Katie Sivertsen has always been an avid runner.

The physical education teacher at Point Higgins Elementary School, Sivertsen is always looking for the next opportunity to be active.

Just last weekend, she ran a 10K — all 6.2 miles virtually. It was a time trial, of sorts, as in the age of social distancing due to the novel coronavirus, virtual is becoming the new reality — at least for the time being.

“Virtual runs are super cool,” she said. “I mean, there are tons of them happening around the country right now because everybody is canceling everything probably until the fall, and potentially even further out. So the cool thing about a virtual race is that anybody can compete, anytime within a certain window, anywhere.”

The time trial was a test run for the Virtual Totem to Totem race — an idea Sivertsen proposed to the Ketchikan Running and Walking Club after the club decided to postpone the 38th Annual Totem to Totem Half Marathon originally scheduled next month until Sept. 12 because of COVID-19 and current social distancing guidelines.

With the official Totem to Totem race still on track for Sept. 12, the virtual race gives runners an opportunity to maintain an appropriate social distance, while still participating in one of the biggest races in town if they want to compete in May.

“We get numerous people out of state doing this,  (so) we also thought this would allow our other visitors to take part in it, if they had trained for it,” Gretchen Klein, the Totem to Totem race director, said. “You train for things, and you peak at a certain time. If they’re serious runners, they would’ve been peaking at about the time of the race. So they may still want to be running it (in May).”

Participants can opt to run or walk either a 5K or half marathon anytime between May 1 and May 25. The day is their choice; the course is their choice. They can even run it as many times as they want, and submit their best time.

All that participants need to do is download just one of a trio of free phone apps — Strava, RunKeeper or MapMyRun — and keep their phone with them during the route.

“It’ll track you as the same as any GPS watch would,” Sivertsen said.

The Virtual Totem to Totem is a free option, but if any competitor wants a Totem to Totem T-shirt and medal the cost is $60, or $30 for school-aged runners, according to a press release.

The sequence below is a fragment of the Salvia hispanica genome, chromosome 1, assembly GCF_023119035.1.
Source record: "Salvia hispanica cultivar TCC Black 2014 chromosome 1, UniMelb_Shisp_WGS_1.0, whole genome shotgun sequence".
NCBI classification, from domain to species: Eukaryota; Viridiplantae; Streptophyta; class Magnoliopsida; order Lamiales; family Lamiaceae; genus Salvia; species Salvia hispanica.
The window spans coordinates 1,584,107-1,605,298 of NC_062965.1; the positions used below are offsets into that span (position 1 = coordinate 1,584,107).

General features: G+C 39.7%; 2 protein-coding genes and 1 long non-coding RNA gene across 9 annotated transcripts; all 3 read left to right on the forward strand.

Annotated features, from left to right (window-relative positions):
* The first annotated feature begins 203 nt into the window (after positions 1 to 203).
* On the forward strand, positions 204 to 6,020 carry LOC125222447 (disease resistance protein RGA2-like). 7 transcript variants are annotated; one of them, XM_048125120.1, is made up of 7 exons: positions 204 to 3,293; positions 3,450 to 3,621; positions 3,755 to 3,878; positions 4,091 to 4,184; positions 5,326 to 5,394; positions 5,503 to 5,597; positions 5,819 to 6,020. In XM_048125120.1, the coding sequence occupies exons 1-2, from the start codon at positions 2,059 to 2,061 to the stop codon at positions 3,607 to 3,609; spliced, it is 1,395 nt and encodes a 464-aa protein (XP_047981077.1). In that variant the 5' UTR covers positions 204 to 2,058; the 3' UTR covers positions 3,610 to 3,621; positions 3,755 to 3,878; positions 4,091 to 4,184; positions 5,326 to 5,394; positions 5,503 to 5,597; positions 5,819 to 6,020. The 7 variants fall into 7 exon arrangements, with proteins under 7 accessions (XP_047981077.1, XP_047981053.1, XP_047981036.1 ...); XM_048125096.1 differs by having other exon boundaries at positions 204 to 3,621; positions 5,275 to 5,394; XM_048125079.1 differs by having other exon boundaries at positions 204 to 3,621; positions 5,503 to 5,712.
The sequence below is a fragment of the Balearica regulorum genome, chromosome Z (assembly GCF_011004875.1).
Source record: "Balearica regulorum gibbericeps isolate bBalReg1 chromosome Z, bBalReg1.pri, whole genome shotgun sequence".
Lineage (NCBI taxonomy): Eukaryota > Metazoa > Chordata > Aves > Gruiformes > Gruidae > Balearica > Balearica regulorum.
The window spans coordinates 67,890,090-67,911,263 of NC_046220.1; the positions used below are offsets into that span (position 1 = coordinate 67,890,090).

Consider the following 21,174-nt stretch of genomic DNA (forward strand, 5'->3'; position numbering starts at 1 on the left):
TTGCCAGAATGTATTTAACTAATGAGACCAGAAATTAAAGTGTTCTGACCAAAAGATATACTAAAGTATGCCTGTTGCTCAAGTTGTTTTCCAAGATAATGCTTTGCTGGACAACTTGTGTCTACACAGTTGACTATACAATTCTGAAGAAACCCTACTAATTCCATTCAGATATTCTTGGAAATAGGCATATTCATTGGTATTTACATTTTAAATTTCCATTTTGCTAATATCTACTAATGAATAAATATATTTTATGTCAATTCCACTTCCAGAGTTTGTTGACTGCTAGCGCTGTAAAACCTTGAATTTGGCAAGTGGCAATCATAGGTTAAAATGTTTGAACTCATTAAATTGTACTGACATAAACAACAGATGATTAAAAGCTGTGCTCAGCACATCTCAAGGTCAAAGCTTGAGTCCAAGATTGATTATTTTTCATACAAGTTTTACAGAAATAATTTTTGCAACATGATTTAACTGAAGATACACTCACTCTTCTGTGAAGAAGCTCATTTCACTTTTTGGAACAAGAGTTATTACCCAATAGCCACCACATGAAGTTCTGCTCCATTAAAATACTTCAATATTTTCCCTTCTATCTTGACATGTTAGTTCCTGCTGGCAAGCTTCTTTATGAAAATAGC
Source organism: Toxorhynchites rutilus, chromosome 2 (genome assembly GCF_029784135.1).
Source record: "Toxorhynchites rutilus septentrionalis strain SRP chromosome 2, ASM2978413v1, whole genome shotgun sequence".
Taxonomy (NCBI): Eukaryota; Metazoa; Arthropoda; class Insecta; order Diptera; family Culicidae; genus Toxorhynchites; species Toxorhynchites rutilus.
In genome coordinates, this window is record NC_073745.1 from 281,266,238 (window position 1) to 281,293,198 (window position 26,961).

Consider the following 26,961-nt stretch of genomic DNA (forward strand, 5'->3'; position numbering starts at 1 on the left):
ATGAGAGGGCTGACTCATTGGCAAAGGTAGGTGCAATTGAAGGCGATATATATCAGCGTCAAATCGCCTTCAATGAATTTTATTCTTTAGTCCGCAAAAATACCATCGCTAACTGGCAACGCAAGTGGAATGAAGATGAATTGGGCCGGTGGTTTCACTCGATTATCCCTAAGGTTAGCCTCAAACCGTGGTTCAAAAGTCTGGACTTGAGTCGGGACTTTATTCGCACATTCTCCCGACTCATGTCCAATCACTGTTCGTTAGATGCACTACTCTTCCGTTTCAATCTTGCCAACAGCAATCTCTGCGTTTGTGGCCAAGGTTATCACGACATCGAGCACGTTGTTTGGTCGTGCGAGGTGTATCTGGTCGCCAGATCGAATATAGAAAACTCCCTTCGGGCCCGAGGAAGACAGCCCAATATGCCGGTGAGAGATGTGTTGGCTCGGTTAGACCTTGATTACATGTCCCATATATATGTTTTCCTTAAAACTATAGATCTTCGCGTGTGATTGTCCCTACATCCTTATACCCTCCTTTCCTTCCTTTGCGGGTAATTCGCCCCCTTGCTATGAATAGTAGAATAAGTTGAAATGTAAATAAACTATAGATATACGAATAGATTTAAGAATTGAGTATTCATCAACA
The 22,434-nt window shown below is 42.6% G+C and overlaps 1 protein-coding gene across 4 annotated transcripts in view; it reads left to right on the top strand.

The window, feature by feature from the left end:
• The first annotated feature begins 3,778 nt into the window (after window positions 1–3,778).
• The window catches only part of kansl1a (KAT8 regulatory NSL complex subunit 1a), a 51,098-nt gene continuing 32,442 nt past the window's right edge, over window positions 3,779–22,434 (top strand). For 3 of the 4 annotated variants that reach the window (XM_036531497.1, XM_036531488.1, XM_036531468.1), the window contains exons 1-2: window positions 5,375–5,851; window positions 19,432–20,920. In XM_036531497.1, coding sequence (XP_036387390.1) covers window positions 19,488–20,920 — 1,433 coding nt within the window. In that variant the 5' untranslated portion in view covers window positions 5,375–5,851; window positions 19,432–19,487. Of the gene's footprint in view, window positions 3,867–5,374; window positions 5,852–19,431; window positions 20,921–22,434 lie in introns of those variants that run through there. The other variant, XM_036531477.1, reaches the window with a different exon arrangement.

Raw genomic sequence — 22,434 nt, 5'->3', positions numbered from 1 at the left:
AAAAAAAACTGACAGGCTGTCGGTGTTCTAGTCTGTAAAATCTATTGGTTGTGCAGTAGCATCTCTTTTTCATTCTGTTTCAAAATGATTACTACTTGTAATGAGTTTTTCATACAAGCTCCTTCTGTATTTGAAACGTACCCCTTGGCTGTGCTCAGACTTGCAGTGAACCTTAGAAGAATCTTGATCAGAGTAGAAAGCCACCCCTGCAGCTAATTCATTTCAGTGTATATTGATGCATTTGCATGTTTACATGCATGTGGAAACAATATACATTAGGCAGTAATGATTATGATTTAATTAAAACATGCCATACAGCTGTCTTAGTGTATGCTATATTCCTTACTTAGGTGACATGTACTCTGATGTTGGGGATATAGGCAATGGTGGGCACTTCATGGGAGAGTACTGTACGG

Klein said the money is fundraised for the PeaceHealth Ketchikan Medical Center Diabetes Education Program.

“The actual running of the event is totally free,” Sivertsen said. “But if you want the medal and shirt, that’ll be $60, and you can sign up via Active.com, which is linked on the running club’s website.”

The virtual race doesn’t allow for relay teams to compete.

“The current social distancing guidelines for exercise are 20 feet,” Sivertsen said. “So how would you do your handoff? This is really something that you should be running by yourself, or with a member of your household, if you’re going to follow current social distancing guidelines. ... So that’s why there’s not a specific relay component.

“You start breathing hard and respirating all over, so now they say 20 feet if you’re exercising,” she continued.

The Ketchikan Running and Walking Club typically hosts several events throughout the season, including the Rotary Interact Color Run, Ken Teune Memorial Sourdough Stamp and Calamity Triathlon. But its original schedule has temporarily been put on hold.

This virtual option brings promise for other events in the foreseeable future.

“It’s as close as we’re going to get for the next few months, and that’s just kind of the way it is,” Sivertsen said. “It’s the writing on the walls. So it’s a way to support the running community, and just our community in general — health, fitness, getting out and getting active, and doing the things that we love to do. ... I think (this) is the next best thing, or it’s as close as I can think of to get there.”

The Totem to Totem half marathon was originally scheduled for May 9.

“These virtual runs are new for a lot of running clubs in a lot of communities,” Sivertsen said. “And again, it’s the situation that we find ourselves in. So we’re making lemonade out of lemons.”

Sending results

After completing either the 5K or half marathon between May 1 and May 25, the Ketchikan Running Club is asking participants to mark themselves across their individual finish line by posting a selfie to the club’s Facebook page, with the hashtag #Totem2Totem.

Individuals can post their results on the Ketchikan Running Club’s Strava page, using the free activity tracking app, or sent via email to Katie Sivertsen at katie.sivertsen@k21schools.org with the subject line “T2T Result.”

The email should have the participant’s name, gender, age (optional), either the 5K or half marathon listed, whether they walked or ran the course, and the final time.

All results are due by May 25.

Creating a Strava account

Participants can create a free account at Strava.com, join the Ketchikan Running Club’s page and choose the Virtual Totem to Totem Race.